Opinion: Abstinence-only sex education harms students


Despite what people in abstinence-only programs say, condoms are a highly effective prevention of STDs and pregnancies.
Photo from Wikimedia Commons

J.T. BUCHHEIT Chief Copy Editor

In late elementary school and middle school, sex education usually becomes a topic of discussion. But what is taught differs depending on the school, and one of these methods is extremely ignorant.

One method of sex education is teaching students how to have safe sex. Instructors teach students the anatomy of the opposite sex and how to apply condoms. This teaching method is useful, because the majority of people are going to have sex if given the opportunity.

The other way to “teach” sex education is abstinence-only education. This is the education I received, and it has hurt me greatly.

Students are not given any information on how the opposite sex operates or their biology. The focus is almost solely on trying to frighten you out of sex by listing sexually transmitted diseases and their various side effects.

It emphasizes that condoms are ineffective at preventing pregnancies or STDs, despite this risk being minimized if people actually know how to put condoms on. We had textbooks that were solely about STDs and filling in the blanks about which side effects go with which infection.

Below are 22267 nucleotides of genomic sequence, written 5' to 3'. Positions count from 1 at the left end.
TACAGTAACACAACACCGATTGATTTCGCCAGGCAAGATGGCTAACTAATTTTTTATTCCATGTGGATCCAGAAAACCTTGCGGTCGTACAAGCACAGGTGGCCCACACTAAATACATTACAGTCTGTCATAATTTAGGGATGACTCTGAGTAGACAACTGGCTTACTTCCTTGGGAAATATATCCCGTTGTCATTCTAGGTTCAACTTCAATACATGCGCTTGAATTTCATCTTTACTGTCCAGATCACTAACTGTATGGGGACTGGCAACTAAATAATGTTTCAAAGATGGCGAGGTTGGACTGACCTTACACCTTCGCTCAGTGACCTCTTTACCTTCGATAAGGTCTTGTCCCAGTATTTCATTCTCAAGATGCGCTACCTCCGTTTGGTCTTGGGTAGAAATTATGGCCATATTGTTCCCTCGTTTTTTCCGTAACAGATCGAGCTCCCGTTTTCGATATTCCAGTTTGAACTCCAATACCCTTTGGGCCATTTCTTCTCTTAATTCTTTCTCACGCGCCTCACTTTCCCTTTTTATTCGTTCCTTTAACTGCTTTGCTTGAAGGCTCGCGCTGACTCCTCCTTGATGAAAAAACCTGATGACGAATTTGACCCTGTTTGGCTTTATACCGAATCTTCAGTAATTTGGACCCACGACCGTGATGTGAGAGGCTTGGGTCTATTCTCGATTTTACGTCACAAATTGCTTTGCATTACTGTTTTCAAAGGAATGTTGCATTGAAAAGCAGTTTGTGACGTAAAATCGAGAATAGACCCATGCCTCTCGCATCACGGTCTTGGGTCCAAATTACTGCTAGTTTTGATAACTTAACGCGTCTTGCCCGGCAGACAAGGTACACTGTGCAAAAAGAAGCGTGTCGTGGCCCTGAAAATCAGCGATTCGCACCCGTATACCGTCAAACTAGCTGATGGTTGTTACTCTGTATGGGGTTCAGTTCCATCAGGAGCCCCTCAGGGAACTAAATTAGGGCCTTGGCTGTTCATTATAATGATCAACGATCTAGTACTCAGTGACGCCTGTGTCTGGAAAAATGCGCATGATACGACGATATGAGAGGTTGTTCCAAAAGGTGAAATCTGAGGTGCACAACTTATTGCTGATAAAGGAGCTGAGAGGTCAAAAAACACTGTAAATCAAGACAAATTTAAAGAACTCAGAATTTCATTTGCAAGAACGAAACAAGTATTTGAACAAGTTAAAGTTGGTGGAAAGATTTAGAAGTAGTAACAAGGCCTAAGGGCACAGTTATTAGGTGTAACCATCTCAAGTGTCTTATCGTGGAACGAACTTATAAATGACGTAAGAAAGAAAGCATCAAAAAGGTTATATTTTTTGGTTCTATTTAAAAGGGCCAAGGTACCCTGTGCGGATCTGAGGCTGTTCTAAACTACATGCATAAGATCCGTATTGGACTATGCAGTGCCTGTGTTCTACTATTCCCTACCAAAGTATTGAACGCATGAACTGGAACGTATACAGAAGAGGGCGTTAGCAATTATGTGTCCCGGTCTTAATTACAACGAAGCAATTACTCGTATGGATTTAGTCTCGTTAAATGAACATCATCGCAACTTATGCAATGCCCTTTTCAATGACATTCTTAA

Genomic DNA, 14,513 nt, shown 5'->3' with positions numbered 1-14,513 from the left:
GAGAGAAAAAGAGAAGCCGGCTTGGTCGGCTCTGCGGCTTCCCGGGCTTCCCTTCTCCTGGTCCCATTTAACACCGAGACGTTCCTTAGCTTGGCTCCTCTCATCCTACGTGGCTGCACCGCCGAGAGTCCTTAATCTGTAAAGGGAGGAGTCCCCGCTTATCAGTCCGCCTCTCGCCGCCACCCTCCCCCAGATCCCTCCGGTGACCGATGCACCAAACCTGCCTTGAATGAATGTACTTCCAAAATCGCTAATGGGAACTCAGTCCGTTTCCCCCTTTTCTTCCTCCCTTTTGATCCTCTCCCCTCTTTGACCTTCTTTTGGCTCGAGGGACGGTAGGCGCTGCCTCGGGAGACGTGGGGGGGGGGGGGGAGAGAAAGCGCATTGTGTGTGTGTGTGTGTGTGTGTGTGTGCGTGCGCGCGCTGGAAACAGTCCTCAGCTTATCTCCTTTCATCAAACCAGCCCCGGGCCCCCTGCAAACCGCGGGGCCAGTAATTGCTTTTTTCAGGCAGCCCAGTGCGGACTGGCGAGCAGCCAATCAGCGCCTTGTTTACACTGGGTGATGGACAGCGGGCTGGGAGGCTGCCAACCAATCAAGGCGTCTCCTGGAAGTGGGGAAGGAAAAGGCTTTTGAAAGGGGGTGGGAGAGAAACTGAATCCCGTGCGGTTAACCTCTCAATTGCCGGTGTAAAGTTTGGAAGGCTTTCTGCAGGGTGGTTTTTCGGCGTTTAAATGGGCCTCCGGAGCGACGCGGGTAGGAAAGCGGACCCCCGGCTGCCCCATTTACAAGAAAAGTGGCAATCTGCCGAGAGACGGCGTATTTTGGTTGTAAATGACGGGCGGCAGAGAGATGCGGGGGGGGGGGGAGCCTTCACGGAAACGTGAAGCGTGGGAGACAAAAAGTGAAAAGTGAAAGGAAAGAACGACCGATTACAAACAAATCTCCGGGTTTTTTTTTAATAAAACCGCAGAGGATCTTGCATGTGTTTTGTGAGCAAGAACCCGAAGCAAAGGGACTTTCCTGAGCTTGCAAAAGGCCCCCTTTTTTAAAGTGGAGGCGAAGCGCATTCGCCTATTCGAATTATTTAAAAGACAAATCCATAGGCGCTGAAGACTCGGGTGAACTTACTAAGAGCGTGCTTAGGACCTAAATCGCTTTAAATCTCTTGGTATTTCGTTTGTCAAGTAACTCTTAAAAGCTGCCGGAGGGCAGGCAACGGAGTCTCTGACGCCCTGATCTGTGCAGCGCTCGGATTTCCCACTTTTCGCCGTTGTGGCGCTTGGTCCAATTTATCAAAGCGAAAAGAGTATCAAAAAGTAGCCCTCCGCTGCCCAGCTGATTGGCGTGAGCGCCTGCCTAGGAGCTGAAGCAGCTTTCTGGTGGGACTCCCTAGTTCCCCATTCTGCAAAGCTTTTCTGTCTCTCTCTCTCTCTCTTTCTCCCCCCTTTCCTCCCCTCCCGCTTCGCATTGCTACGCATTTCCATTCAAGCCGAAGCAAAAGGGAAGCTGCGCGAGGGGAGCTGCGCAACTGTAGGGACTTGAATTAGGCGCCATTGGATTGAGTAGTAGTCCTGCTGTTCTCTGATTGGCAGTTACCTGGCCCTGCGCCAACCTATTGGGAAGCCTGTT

Proponents of abstinence-only education say that it discourages people from having sex, which is absolutely false. A study published in April 2007 said youths in abstinence-only education were no less likely to engage in sexual activity than their peers who were not in that program.

At the end of the our sex ed lesson, there was an “abstinence pledge” to wait until marriage that we were told to sign. These abstinence pledges harm more than help students. Because they are not given adequate information about safe sex, a study showed that they are one-third less likely to use contraception during sex and are also less likely to use condoms. If people are going to have sex anyway, you might as well teach students how to be safe while doing it.

Another problem is the heteronormative approach toward sex education, leaving homosexual students even less informed than their heterosexual peers on how to stay safe while having sex.

I received the bulk of my sex education in 2007-2008, during the Bush/Obama transition. Barack Obama directed more resources toward more comprehensive sexual education, and I would not be surprised if schools progressed in their teachings of it during his administration.

However, Donald Trump wants to go back to a plan that has been proven not to work. Trump wants to bring abstinence-only education back to the forefront and has allocated $75 million toward it. This is a dangerous regression and will deprive students of what could be among the most useful education of their lives.